US Coins

New 'Flying 9' variety of 1896 Indian Head cent discovered

Collector Douglas Hill discovered a new example of 1896 Indian Head cent some have dubbed the "Flying 9" variety because of the horn-shaped raised metal protruding from the top right of the 9 in the date.

Experts, however, have reached no broad agreement on what caused the anomaly.

Richard Snow, owner of Eagle Eye Rare Coins in Tucson, Ariz., and author of Flying Eagle & Indian Cents and The Flying Eagle & Indian Cent Attribution Guide, has assigned the newly discovered variety the Snow 21 attribution number.

Snow and error and variety specialist Thomas K. DeLorey consider the raised metal to be the result of a broken piece on the digit punch that was then impressed into the die. The raised metal resembles a serif from the top of a 5, but DeLorey considers this to be a coincidence.

"I think that there is a possibility that during the date punching operation a sliver of 'date punch steel' separated from the main body of the 9 in the gang punch and got driven into the 'die steel' next to the 9, resulting in the wing-like depression in the die steel that left the raised wing-like image on the coin," DeLorey said via email June 2. "This theory is based upon the concave void in the 9 adjacent to the area in question.

"The sliver of date punch steel might have been cracked away from, but still attached to, the body of the 9 before the gang punch came in contact with the die steel, and either fallen partly under the 9 before contact or peeled away from the 9 as the 9 sank into the die steel and then spread outwards," DeLorey surmised.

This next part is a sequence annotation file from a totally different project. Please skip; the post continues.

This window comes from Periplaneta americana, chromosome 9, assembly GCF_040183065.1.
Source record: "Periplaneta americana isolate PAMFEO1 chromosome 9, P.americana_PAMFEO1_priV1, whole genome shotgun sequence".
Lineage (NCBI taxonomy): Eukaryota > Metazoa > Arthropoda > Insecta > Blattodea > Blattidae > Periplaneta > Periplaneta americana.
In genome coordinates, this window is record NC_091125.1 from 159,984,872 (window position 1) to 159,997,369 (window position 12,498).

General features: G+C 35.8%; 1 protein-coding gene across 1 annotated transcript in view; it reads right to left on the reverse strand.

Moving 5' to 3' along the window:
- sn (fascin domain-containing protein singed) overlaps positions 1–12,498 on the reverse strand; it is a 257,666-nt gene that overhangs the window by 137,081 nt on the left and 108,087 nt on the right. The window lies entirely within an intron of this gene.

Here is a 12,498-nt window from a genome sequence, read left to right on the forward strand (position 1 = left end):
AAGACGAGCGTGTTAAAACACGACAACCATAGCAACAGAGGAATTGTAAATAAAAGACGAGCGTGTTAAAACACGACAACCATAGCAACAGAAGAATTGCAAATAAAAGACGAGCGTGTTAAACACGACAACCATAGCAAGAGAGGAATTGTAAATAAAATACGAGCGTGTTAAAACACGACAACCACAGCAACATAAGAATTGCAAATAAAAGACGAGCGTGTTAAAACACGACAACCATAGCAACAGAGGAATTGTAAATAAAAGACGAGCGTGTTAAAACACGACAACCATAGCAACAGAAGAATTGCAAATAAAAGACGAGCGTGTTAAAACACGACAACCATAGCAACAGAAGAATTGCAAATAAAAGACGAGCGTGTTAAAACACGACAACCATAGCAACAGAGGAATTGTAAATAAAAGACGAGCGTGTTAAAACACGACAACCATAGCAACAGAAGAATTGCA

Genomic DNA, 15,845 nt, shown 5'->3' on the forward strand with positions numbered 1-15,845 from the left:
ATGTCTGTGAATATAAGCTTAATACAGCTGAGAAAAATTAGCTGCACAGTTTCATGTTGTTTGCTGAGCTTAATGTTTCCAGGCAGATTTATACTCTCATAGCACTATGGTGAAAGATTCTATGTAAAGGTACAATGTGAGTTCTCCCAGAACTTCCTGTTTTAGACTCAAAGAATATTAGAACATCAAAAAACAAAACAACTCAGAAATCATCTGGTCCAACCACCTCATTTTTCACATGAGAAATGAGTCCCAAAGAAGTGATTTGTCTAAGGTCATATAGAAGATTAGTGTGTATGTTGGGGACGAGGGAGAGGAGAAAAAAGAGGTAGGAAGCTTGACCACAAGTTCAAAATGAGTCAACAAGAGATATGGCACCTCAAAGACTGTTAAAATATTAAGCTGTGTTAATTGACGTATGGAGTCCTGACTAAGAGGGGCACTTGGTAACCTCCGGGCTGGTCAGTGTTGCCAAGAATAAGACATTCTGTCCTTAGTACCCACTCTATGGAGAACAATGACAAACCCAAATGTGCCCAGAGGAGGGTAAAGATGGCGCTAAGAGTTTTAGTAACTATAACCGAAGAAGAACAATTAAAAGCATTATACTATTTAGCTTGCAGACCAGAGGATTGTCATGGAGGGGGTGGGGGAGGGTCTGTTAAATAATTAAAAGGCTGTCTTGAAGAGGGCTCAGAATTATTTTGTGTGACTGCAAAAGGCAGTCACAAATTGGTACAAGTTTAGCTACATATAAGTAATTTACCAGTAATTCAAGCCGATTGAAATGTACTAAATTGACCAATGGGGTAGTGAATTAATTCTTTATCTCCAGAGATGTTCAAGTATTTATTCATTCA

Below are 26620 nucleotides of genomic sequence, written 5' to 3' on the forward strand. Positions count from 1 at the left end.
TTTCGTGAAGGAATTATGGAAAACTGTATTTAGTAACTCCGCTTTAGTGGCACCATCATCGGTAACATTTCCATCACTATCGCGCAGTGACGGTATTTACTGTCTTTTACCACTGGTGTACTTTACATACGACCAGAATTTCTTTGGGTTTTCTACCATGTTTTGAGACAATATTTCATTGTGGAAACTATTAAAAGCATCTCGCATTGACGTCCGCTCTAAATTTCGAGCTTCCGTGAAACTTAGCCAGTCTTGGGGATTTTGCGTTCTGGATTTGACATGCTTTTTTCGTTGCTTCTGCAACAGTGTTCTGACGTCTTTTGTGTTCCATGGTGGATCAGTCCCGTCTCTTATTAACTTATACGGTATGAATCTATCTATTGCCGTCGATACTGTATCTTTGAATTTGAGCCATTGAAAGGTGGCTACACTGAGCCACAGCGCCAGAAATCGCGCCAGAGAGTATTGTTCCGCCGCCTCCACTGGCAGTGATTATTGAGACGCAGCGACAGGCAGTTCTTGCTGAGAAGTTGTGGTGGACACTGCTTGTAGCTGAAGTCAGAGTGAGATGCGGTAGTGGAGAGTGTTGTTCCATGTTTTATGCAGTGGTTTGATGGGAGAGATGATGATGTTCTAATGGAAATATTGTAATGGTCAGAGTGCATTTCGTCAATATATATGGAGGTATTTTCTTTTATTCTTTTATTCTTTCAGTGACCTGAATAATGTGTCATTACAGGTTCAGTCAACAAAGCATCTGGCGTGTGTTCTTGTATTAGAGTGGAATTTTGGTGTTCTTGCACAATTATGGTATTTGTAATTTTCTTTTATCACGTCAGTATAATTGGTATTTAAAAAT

Snow's website describes the coin thusly, in part: "It has a bold horn-shaped die chip off the 9. ... The die chip is believed to have been part of a broken piece on the digit punch that got impressed into the die. A unique and unusual variety."

Bill Fivaz, another noted die variety expert, disagrees with DeLorey's and Snow's assessment "as it has what I refer to as 'character.' That is, it looks like something (in this case, the flag of a '5'), and has a definite form, not an irregular appearance as would probably be the case in the other theory. ... Having said that, I do not have a thought from whence it came."

Nonetheless, Fivaz believes the coin an important find. He is co-author with J.T. Stanton of The Cherrypickers' Guide to Rare Die Varieties, and plans to include the new listing in the book's latest edition due for a September release.

Hill says he discovered the new variety in March while searching through a dealer's coin shop inventory in Jacksonville, Fla. Hill said when he located the new variety, he originally believed the coin to be a 9 over 5 overdate because of the resemblance of the die chip to part of a 5.

Hill's coin is available for sale on Snow's website with an asking price of $1,000. The coin is offered as About Uncirculated 58, but has not been graded by a third-party grading service.

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